It follows the awarding of five gigawatts out of a total of six, to two major offshore wind projects in England.
Six renewable energy projects in Scotland secured a CfD award, including four remote island wind projects and two offshore wind projects.
Mr Wheelhouse said: “On the surface it is of course positive that these six Scottish projects have been successful in their applications – and my congratulations to them for doing so.
“But while some of our island projects have done well, serious questions remain as to whether these will be enough to secure our key objective of transmission links to these islands in the near future.
“I will be speaking with Scottish Southern and Electrity Networks (SSEN) and our island stakeholders shortly to discuss where we go from here, and to reiterate the Scottish Government’s unstinting support for these outcomes.
“I also believe that floating wind, wave and tidal developers must be given the same opportunity to deploy devices at scale and drive down costs. We will continue to press the UK Government to commit to a fairer system that offers early stage technologies the chance to replicate the cost reductions we are seeing in offshore wind.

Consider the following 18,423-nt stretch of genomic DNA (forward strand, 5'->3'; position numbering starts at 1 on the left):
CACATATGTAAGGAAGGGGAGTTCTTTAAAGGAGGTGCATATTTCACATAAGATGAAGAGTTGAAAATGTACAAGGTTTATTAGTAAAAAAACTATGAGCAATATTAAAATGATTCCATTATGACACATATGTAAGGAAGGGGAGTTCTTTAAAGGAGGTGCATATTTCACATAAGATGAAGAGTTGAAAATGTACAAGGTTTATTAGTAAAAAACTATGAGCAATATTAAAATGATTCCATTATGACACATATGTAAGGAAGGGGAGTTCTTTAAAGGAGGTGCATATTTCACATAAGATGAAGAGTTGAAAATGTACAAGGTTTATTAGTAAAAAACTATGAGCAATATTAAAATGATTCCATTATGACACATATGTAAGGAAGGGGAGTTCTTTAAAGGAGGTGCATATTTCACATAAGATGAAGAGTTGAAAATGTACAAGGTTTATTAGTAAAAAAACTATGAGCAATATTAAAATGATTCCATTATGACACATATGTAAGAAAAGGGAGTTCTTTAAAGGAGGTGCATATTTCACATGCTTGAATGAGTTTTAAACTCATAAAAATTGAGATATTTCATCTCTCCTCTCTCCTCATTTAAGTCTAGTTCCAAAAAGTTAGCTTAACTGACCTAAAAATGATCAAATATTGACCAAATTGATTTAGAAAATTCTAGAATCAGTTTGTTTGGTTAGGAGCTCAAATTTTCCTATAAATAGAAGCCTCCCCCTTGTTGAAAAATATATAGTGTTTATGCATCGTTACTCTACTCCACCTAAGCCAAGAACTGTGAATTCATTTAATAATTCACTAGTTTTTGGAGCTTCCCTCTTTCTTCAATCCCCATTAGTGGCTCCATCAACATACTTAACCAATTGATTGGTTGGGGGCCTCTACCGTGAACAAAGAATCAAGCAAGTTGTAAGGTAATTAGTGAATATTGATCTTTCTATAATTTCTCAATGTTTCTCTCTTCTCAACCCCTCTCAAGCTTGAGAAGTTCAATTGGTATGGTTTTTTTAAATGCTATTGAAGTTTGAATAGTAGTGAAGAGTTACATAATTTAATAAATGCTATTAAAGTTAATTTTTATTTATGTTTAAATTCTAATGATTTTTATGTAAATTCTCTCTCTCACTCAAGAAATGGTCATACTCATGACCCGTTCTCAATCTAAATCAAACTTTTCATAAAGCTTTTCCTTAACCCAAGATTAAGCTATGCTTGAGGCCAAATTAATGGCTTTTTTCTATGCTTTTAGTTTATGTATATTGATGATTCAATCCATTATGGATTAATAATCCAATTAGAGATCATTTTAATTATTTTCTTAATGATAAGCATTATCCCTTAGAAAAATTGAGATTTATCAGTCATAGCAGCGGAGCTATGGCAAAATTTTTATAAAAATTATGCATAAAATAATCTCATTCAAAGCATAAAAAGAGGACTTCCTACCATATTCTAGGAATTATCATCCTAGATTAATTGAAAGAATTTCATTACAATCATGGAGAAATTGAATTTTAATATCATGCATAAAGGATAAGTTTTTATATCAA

“The further reduction in the strike price is welcome news for the consumer, but will put further pressure on our supply chain to compete in a global market. It essential that the commitments given in the Offshore Wind Sector Deal are honoured and allowing our supply chain to reap the benefits from this sector.
“And many will see the allocation of five of the six Gigawatts available to just two major wind farm projects as an opportunity unnecessarily missed, and question again why the UK Government has chosen to restrict the outcome in this way.
“I’m calling on the UK Government to review the auction system to be far more expansive so that Scotland can meet our net zero emission commitments, reach our energy decarbonisation goals, and maximise the economic benefits of renewable technologies.
“This is particularly pressing now given the call from the Committee on Climate Change call to grow offshore wind capacity to 75GW by 2050. We cannot hope to achieve that goal without UK Government first accelerating its ambition.”